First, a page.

The sixth and final report of the International Panel on Climate Change (IPCC) on the impact of global warming on our planet, published earlier this month, reiterates many of the warnings of its predecessors: mainly that climate change threatens disaster global.
However, it contains a key difference. For the first time in the institution’s history, the IPCC has included the term “colonialism” in the summary of its report.
However, a 2020 OECD report found that the richest nations never reached the promised $100bn, paying only around half the sum in 2013 and 2016 despite an annual increase in climate finance from the US. richer nations to poorer ones. What’s worse is that, instead of providing the promised fund, most climate finance from high-income countries to low-income countries took the form of loans.
Colonialism, the report states, has exacerbated the effects of climate change. In particular, historical and current forms of colonialism have helped increase the vulnerability of specific people and places to the effects of climate change.
The 46 poorest nations were found to only account for 17 percent of the climate finance scheme between 2016 and 2020.
What is Climate colonialism?
Colonialism is the rule of a stronger nation over a weaker nation. From the European colonial perspective, colonialism is a practice of gaining control over other lands and communities while exploiting oneself economically. Conquest has been around since the earliest civilizations, and its ideology is the root cause of the damaging climate crisis. Why? Because it comes with the idea that everything on earth is here to be claimed and mined, bought and sold.
Climate colonialism often refers to the exploitation of the resources of the Global South by nations of the Global North for their green agendas. Ecological catastrophes are caused, among other things, by the unnecessary waste of our planet’s resources. Almost always an excuse for rich industrialized countries to benefit from the exploitation of developing countries.
Carbon offsetting is often found to be a practice whereby rich countries buy the right to release more greenhouse gases (GHGs) than they had agreed to and invest in carbon sequestration facilities in the South.
In other words, in the quest to make the EU the world’s first climate-neutral region by 2050, Brussels is reverting to its old ways and deploying what we call climate colonialism.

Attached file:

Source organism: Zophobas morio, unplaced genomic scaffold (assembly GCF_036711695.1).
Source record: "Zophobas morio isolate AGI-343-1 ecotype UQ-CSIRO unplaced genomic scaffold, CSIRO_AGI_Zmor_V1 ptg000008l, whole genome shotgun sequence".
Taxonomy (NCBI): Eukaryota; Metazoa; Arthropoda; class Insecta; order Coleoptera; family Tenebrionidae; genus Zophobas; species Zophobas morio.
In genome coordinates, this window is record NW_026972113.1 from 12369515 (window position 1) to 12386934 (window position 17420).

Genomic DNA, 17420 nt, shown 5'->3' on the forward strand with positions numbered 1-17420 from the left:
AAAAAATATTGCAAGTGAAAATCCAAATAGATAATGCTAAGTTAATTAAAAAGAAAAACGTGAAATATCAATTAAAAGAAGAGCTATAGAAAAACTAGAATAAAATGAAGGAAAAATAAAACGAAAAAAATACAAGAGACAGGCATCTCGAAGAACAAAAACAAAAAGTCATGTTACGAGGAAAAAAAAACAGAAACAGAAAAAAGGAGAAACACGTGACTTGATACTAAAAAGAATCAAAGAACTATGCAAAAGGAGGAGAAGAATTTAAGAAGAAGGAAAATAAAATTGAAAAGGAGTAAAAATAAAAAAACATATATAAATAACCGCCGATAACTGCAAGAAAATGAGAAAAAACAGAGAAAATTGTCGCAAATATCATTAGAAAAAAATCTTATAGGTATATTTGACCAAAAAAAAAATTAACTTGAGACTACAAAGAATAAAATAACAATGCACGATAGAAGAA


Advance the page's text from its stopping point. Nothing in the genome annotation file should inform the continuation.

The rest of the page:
Monsoon on steroids
It was not certain that the 90-year-old diversion dam, an ancient engineering triumph designed by local British rulers but since cited for safety concerns and described as “decrepit”, would endure, making it a potentially fatal burden and a symbol of the corrosive impact of colonialism on much of the world.
The dam held, despite Pakistan’s “monsoon on steroids”. Other results have been less fortunate. A German non-profit organization’s list of the 10 countries most affected by extreme weather events related to climate change during the first two decades of this century includes eight former colonies (one is not technically a country and remains a territory).
Clearly, one part of the world was exploited for the benefit of the other, helping to set each up for very different experiences as the climate crisis worsens.
Awareness of this dynamic appears to be growing. The IPCC, a panel of leading scientists that has published widely followed reports on climate change since 1990, explicitly mentioned “colonialism” for the first time earlier this year. The practice left behind “development challenges” that increase vulnerability to climate shocks, he said.
As a historian of climate science, he would argue that a discussion of colonialism should also be included in the first section covering climate science.
Research increasingly shows that climate science is rooted in imperialism and colonialism. Historian Deborah R. Coen has shown that key elements of contemporary climate change science owe their origin to the imperial ambitions of the 19th-century Habsburg Empire. It was the imperialist policies of the Habsburgs, for example, that helped scientists understand the relationship between local storm development and atmospheric circulation.
Furthermore, much of the historical weather data relied upon by contemporary climate scientists was produced by colonizing powers. Take the data extracted by scientists from the logbooks of English ships from the mid-19th century. This information was recorded as part of an effort to better connect the territories colonized by the British Empire and accelerate the exploitation of other people’s land and water.
It remains to be seen how the IPCC will deal with these kinds of connections between climate change and colonialism, but I hope that it will soon recognize colonialism in its three working groups. What is already clear is that the links between climate change and colonialism are innumerable and involve confronting an uncomfortable range of legacies.
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